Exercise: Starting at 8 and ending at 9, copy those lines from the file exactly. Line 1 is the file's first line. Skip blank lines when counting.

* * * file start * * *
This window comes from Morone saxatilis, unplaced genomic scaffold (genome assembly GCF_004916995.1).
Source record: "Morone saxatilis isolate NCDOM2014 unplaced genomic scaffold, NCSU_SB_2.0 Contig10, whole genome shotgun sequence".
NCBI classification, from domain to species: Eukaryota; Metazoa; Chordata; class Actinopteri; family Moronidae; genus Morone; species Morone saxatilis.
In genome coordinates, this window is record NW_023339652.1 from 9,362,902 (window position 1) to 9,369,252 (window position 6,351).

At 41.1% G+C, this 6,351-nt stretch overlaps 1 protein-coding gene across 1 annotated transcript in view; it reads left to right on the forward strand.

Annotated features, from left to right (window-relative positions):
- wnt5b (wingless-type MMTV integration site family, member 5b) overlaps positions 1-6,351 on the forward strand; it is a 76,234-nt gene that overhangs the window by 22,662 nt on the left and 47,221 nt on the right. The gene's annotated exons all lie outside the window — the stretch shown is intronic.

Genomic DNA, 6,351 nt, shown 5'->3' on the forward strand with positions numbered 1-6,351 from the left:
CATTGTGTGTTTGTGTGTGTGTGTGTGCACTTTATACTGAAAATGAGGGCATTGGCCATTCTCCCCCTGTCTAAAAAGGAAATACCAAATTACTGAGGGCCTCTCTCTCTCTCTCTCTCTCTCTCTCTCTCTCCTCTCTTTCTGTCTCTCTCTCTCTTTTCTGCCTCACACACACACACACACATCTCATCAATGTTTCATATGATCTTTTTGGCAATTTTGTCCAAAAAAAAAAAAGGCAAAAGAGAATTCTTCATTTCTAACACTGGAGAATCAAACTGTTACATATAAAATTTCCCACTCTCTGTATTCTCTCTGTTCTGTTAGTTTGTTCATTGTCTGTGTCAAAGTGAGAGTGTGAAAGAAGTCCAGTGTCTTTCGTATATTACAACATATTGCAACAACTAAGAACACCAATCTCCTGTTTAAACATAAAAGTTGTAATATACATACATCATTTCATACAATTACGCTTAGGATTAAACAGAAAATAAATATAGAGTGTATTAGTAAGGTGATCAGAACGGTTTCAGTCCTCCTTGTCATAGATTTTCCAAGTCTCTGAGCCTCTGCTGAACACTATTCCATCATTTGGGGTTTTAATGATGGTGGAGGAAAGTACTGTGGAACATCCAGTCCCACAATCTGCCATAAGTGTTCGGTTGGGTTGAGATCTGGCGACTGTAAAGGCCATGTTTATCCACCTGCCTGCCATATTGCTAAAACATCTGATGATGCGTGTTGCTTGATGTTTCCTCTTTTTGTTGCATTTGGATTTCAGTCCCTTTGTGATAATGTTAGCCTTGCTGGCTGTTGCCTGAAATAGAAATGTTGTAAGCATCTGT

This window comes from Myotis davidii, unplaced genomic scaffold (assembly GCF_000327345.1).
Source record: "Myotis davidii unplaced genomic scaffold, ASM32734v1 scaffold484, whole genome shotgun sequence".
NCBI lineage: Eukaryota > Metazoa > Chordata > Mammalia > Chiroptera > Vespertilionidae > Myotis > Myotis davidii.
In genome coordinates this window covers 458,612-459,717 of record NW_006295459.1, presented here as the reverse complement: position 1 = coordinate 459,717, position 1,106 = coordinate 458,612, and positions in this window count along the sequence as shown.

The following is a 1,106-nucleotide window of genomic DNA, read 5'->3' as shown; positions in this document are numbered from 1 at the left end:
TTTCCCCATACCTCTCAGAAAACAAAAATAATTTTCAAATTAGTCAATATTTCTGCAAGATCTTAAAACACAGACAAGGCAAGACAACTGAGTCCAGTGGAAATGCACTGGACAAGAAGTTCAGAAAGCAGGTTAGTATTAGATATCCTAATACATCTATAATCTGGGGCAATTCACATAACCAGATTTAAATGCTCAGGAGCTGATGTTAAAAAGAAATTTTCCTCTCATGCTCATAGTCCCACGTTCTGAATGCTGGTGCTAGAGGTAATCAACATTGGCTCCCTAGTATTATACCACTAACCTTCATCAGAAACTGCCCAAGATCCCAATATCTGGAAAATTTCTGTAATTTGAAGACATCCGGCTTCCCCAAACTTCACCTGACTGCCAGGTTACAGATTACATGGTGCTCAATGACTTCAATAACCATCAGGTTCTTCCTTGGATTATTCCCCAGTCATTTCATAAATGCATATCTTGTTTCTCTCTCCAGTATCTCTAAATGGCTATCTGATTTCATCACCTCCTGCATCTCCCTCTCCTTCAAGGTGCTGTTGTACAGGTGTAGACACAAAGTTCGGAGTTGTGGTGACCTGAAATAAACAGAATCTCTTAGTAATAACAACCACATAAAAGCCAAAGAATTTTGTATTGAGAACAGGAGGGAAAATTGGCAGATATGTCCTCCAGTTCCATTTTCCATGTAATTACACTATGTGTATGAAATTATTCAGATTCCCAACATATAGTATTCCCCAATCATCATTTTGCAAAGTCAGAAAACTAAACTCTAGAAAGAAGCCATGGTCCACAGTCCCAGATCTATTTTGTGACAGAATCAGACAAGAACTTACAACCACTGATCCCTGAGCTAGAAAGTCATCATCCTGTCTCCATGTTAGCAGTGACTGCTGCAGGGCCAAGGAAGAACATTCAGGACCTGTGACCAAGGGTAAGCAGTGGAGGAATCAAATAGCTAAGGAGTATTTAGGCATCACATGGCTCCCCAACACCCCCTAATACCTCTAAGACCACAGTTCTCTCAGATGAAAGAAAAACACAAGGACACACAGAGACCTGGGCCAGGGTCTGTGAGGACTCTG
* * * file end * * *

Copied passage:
Genomic DNA, 6,351 nt, shown 5'->3' on the forward strand with positions numbered 1-6,351 from the left:
CATTGTGTGTTTGTGTGTGTGTGTGTGCACTTTATACTGAAAATGAGGGCATTGGCCATTCTCCCCCTGTCTAAAAAGGAAATACCAAATTACTGAGGGCCTCTCTCTCTCTCTCTCTCTCTCTCTCTCTCTCCTCTCTTTCTGTCTCTCTCTCTCTTTTCTGCCTCACACACACACACACACATCTCATCAATGTTTCATATGATCTTTTTGGCAATTTTGTCCAAAAAAAAAAAAGGCAAAAGAGAATTCTTCATTTCTAACACTGGAGAATCAAACTGTTACATATAAAATTTCCCACTCTCTGTATTCTCTCTGTTCTGTTAGTTTGTTCATTGTCTGTGTCAAAGTGAGAGTGTGAAAGAAGTCCAGTGTCTTTCGTATATTACAACATATTGCAACAACTAAGAACACCAATCTCCTGTTTAAACATAAAAGTTGTAATATACATACATCATTTCATACAATTACGCTTAGGATTAAACAGAAAATAAATATAGAGTGTATTAGTAAGGTGATCAGAACGGTTTCAGTCCTCCTTGTCATAGATTTTCCAAGTCTCTGAGCCTCTGCTGAACACTATTCCATCATTTGGGGTTTTAATGATGGTGGAGGAAAGTACTGTGGAACATCCAGTCCCACAATCTGCCATAAGTGTTCGGTTGGGTTGAGATCTGGCGACTGTAAAGGCCATGTTTATCCACCTGCCTGCCATATTGCTAAAACATCTGATGATGCGTGTTGCTTGATGTTTCCTCTTTTTGTTGCATTTGGATTTCAGTCCCTTTGTGATAATGTTAGCCTTGCTGGCTGTTGCCTGAAATAGAAATGTTGTAAGCATCTGT